{Recipe} Sun(less) Dried Tomatoes


Although I have not yet finished this week’s CSA post, we got another 7 lbs. of tomatoes! Hooo-wee! So, I decided to whip out my dehydrator and make some dried tomatoes. They taste like sun-dried tomatoes, but you don’t have to leave them on a screen outside for several days 🙂

The first thing I did was to peel the tomatoes. This step is totally optional, but I don’t love the skin so I took the extra step.



Next, slice them very thin — 1/4-1/8 of an inch. Use a serrated knife. You may keep the seeds or remove them. I think removing them helps speed the drying time, though.


Arrange the slices on your dehydrators trays that have been misted with cooking spray or brushed with olive oil. Don’t crowd them — leave plenty of room for the air to circulate! At this point, feel free to season them if you’d like. I sprinkled on some salt and oregano.


Turn your dehydrator to 135 degree and let it go for 8-12 hours. Check on the tomatoes periodically and rotate your trays if necessary.


Make sure the tomatoes get very dry, not just chewy and tacky. Once they’re done, let the tomatoes cool off and then package them in an airtight jar or bag. Store in a cool, dry place. For long-term storage, stick them in your freezer.


Use the dried tomatoes on pizza or salads, or add to stews or pasta dishes. Or just eat them for a snack. I don’t really care for raw tomatoes, but these are oh so good!


I’m linking up with Sandra at Diary of a SAHM
because it’s Cooking Thursday!

yogurt drop flop

Do you remember Yogos? They were yogurt covered fruit bits that were sold a few years ago, but I can no longer find them. Which is fine, because I’m sure they were loaded with processed junk. But they were so tasty! Yes, even I loved them. So, I decided that with my trusty dehydrator, I could make my own.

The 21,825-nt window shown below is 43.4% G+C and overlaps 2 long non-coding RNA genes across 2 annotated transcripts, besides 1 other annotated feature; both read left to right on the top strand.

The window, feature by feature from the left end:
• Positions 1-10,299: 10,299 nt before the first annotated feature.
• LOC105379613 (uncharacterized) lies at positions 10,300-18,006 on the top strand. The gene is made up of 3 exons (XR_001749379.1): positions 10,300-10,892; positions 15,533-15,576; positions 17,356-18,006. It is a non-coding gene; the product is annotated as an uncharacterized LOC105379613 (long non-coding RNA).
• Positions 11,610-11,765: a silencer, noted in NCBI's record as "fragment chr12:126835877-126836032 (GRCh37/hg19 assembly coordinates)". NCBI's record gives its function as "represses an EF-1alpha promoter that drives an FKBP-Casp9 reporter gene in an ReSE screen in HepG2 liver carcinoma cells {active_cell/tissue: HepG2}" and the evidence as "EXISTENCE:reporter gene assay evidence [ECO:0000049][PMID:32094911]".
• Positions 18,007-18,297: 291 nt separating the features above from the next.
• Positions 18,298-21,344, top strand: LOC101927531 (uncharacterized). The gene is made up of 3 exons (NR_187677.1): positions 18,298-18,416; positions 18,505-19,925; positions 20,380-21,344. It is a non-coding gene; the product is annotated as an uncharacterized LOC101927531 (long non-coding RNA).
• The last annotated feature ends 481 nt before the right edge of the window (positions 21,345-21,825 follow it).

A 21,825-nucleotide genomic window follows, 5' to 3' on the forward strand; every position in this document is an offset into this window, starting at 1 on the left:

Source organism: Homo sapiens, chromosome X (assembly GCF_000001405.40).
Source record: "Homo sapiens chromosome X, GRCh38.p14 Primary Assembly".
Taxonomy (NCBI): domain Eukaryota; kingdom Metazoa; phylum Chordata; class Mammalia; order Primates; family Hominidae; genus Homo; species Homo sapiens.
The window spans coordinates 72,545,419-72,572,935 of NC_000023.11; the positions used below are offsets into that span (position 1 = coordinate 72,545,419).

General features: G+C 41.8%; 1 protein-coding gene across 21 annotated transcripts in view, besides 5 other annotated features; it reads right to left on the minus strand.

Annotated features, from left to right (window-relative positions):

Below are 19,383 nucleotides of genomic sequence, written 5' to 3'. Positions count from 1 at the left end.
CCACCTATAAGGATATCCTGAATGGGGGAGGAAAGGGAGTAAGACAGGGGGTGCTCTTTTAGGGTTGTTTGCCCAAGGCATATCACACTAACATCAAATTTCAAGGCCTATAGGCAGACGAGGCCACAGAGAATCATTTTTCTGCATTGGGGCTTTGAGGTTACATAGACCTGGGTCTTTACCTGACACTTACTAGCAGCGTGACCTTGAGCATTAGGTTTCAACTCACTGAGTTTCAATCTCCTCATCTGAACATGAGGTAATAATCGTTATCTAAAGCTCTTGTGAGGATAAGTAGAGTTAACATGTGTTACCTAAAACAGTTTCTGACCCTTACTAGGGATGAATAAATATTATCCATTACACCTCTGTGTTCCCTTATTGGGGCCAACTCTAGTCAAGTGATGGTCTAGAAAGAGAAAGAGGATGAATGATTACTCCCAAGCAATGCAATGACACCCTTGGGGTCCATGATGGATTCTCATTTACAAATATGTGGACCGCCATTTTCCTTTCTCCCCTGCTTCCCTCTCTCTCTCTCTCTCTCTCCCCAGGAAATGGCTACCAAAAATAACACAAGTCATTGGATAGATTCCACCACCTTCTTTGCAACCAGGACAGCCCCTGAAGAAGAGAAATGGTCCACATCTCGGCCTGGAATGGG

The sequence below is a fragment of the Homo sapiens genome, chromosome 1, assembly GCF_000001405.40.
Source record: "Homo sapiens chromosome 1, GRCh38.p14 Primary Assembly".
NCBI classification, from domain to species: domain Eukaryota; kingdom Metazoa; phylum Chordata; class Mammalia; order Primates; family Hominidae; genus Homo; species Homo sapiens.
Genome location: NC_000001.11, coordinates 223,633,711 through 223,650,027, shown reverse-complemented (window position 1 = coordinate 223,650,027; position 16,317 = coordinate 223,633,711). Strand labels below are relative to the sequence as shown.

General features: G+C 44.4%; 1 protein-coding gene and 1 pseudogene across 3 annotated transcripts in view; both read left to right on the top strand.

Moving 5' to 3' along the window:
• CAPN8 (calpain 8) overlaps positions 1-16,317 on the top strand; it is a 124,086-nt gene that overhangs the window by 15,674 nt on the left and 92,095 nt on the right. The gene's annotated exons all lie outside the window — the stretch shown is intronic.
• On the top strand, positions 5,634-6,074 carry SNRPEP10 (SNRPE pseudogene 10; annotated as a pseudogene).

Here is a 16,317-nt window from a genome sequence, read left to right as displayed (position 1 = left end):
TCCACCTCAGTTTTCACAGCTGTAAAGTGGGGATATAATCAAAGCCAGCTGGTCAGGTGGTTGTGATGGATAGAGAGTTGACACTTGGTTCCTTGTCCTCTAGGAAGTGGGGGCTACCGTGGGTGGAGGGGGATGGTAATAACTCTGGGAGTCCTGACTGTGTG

I’d read about people making yogurt drops in their food dehydrators, so surely this was not an impossible task. I had lemon yogurt. I had blueberries. These babies were going to be awesome!

I put down the screen and without much thought I began dropping down yogurt blobs, then topping some with blueberries and some with walnuts.

yogurt drop flop

I turned the temperature to 135 degrees and let it go. About a half-hour later I realized that I never rubbed the screen with olive oil. This would be a problem.

yogurt drop flop

After about 2.5 hours I saw that really, what I had created, was flat yogurt blobs that weren’t going to release from the screen.

yogurt drop flop

Check it out. Who wants to eat that? It doesn’t look like a delicious yogurt-covered treat.

yogurt drop flop

Well, truth be told I did eat them because I hate wasting food. And the taste was actually pretty good. But I had to scrape them off with a spoon.

Oh well. You can’t win ’em all!

homemade banana chips


For Christmas I gave Drew a food dehydrator. One of his favorite snacks is beef jerky, and he’s been talking about making it at home for a long time. I also thought it would be useful for preserving produce and herbs. (Go ahead – make the joke that this was really a gift for myself, I’ve already heard it!)

Anyway, I was really psyched to try this thing out, but didn’t want to go too crazy for my maiden voyage into the world of dehydrated foods. I had a bunch of bananas that were on the brink, so I thought banana chips were the perfect choice.

Making them could not be easier. Basically, it went like this:

1) Cut the banana into thin slices.

2) Give the slices a quick run through some lemon juice. You can add honey, cinnamon, or jazz it up in some other way but I opted to keep it simple. While this step is technically optional, it helps prevent the banana slices from getting too brown.

3) Place the slices on one of the dehydrator trays, leaving plenty of room for airflow. Three bananas filled almost two trays (I also threw a little cantaloupe on there just for giggles.)


4) Turn the machine on and wait. And wait some more. And wait a little more. And just when you think they might be done — no — wait a few more minutes. All told I think it took about 6 hours of drying.

And that is really all there is to it! When the bananas felt done, I carefully took them off the tray and stored them in a canning jar. For long-term storage you want something airtight, and you want to store them in a dark, dry place. But I knew these would not last that long.


I don’t normally buy banana chips, but 2/3rds of my kids now love them. Jake and Noah both asked to take some for snack at school so I guess I will be making them more often. Honestly, it’s a great alternative to banana bread when those bananas are just a little too soft to eat. The dried cantaloupe was delicious, too!

I’m excited to experiment more: apple slices, zucchini chips, pears, watermelon, and of course herbs once the summer rolls around. Who knows, maybe I’ll even try making my own herbal tea mixes! So many possibilities!